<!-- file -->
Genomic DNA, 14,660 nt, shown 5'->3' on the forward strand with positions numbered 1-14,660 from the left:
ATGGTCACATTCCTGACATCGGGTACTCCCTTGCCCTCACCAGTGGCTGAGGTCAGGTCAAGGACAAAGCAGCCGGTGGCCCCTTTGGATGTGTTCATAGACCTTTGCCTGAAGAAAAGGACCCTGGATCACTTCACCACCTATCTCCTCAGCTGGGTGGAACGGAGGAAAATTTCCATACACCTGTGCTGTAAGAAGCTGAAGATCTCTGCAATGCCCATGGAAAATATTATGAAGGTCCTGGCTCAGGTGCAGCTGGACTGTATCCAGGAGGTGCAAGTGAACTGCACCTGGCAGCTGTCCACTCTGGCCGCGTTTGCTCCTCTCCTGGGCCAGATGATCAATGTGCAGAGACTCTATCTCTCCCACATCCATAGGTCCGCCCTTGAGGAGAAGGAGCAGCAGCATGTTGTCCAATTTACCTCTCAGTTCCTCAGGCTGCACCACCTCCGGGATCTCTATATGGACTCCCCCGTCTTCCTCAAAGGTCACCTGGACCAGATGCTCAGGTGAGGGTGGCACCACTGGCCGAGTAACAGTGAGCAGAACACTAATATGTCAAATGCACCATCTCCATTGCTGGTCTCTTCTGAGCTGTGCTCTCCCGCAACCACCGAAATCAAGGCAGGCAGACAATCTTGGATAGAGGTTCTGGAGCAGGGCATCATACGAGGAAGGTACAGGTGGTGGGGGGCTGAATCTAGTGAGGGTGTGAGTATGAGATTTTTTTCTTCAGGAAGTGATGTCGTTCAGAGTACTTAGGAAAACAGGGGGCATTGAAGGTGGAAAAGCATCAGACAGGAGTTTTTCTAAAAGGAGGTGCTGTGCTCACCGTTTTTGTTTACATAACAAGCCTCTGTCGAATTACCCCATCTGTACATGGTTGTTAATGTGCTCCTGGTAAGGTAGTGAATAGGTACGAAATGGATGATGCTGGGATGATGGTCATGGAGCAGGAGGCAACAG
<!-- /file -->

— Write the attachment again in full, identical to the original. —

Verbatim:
Genomic DNA, 14,660 nt, shown 5'->3' on the forward strand with positions numbered 1-14,660 from the left:
ATGGTCACATTCCTGACATCGGGTACTCCCTTGCCCTCACCAGTGGCTGAGGTCAGGTCAAGGACAAAGCAGCCGGTGGCCCCTTTGGATGTGTTCATAGACCTTTGCCTGAAGAAAAGGACCCTGGATCACTTCACCACCTATCTCCTCAGCTGGGTGGAACGGAGGAAAATTTCCATACACCTGTGCTGTAAGAAGCTGAAGATCTCTGCAATGCCCATGGAAAATATTATGAAGGTCCTGGCTCAGGTGCAGCTGGACTGTATCCAGGAGGTGCAAGTGAACTGCACCTGGCAGCTGTCCACTCTGGCCGCGTTTGCTCCTCTCCTGGGCCAGATGATCAATGTGCAGAGACTCTATCTCTCCCACATCCATAGGTCCGCCCTTGAGGAGAAGGAGCAGCAGCATGTTGTCCAATTTACCTCTCAGTTCCTCAGGCTGCACCACCTCCGGGATCTCTATATGGACTCCCCCGTCTTCCTCAAAGGTCACCTGGACCAGATGCTCAGGTGAGGGTGGCACCACTGGCCGAGTAACAGTGAGCAGAACACTAATATGTCAAATGCACCATCTCCATTGCTGGTCTCTTCTGAGCTGTGCTCTCCCGCAACCACCGAAATCAAGGCAGGCAGACAATCTTGGATAGAGGTTCTGGAGCAGGGCATCATACGAGGAAGGTACAGGTGGTGGGGGGCTGAATCTAGTGAGGGTGTGAGTATGAGATTTTTTTCTTCAGGAAGTGATGTCGTTCAGAGTACTTAGGAAAACAGGGGGCATTGAAGGTGGAAAAGCATCAGACAGGAGTTTTTCTAAAAGGAGGTGCTGTGCTCACCGTTTTTGTTTACATAACAAGCCTCTGTCGAATTACCCCATCTGTACATGGTTGTTAATGTGCTCCTGGTAAGGTAGTGAATAGGTACGAAATGGATGATGCTGGGATGATGGTCATGGAGCAGGAGGCAACAG